The continuum of deviation: a re-evaluation of the stage model of British imperialism in India, 1773-1833

Pierce, Joseph Matthew (2016) The continuum of deviation: a re-evaluation of the stage model of British imperialism in India, 1773-1833. BA dissertation, University of Portsmouth.

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    Abstract

    In 1954, George Bearce created a model that placed distinct stages of imperialist attitudes onto the otherwise intangible makeup of British imperial policy in India. New models have since arisen, but with the influence of newer historiography the stage system has become polarised in a slow process of idealisation and oversimplification. As a result, the impulsion to rationalise British imperial ideology has led to a misinterpretation of that which makes the attitudes significant at all; that they are born from the same core concepts. To accommodate this misstep, the stage system as it stands is in dire need of re-evaluation.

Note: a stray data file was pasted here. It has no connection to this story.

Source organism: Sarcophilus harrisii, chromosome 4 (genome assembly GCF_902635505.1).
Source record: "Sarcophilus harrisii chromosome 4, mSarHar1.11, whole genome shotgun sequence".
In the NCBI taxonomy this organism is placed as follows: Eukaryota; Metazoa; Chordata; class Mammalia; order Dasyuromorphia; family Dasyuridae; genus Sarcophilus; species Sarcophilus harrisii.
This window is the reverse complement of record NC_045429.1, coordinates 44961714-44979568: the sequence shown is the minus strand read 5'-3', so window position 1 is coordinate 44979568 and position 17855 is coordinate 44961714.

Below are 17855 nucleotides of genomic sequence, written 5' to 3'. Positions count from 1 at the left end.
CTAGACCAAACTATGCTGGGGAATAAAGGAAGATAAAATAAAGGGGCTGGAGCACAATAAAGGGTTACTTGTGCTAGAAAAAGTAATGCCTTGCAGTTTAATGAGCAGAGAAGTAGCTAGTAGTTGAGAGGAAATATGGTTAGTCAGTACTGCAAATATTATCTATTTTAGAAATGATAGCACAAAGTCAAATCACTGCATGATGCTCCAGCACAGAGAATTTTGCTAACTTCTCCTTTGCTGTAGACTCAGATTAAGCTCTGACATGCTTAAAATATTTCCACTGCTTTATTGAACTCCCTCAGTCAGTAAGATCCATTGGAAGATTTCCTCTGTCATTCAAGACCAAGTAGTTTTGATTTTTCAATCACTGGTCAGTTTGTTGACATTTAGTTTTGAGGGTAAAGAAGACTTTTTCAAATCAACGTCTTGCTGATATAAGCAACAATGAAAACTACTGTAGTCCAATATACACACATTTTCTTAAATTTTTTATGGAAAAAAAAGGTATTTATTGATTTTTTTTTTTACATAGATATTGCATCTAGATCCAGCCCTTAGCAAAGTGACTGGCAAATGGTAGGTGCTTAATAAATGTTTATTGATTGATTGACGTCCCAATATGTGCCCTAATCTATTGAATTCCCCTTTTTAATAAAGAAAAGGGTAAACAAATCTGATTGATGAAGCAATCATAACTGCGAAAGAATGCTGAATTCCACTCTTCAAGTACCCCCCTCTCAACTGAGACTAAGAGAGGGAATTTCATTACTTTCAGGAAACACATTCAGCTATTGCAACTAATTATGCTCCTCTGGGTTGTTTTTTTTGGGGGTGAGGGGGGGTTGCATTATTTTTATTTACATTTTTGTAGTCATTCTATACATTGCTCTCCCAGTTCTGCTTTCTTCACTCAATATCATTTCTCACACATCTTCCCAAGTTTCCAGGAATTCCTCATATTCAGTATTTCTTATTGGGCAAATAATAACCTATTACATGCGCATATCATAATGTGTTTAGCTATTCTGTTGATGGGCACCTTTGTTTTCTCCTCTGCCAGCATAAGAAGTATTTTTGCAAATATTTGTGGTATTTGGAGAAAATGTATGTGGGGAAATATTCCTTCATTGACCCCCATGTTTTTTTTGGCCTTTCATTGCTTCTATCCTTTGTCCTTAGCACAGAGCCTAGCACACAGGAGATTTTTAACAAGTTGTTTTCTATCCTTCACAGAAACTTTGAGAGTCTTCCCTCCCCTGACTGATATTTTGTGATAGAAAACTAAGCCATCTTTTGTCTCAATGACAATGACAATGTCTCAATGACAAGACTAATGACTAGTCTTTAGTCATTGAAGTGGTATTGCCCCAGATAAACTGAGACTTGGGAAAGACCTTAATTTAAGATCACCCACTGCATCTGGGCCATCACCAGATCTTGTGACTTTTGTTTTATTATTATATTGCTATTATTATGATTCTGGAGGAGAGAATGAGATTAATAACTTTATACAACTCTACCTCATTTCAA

Through the utilisation of the private letters, public speeches, and scholarly works of key figures such as Warren Hastings, Thomas Babington Macaulay, and William Wilberforce, this study will highlight the existence of a dialogue between the two perceived ideologies. This dialogue will be evident of a continuum of ideological development that becomes the basis for a new model on British imperialism: The Continuum of Deviation. This model is built on the premise that British imperialism from 1773 to 1833 can be portrayed as the development of Anglicist ideas in a snowballing devolution away from the policies of Romantic Orientalism and the development of a new take on the imperial mission in India. This study believes that the continuum is the answer to the issue created by the polarised dichotomy.

    Item Type: Dissertation
    Departments/Research Groups: Faculty of Humanities and Social Sciences > School of Social, Historical and Literary Studies
    Depositing User: Beth Atkins
    Date Deposited: 20 Jun 2016 15:28
    Last Modified: 20 Jun 2016 15:28
    URI: http://eprints.port.ac.uk/id/eprint/20931

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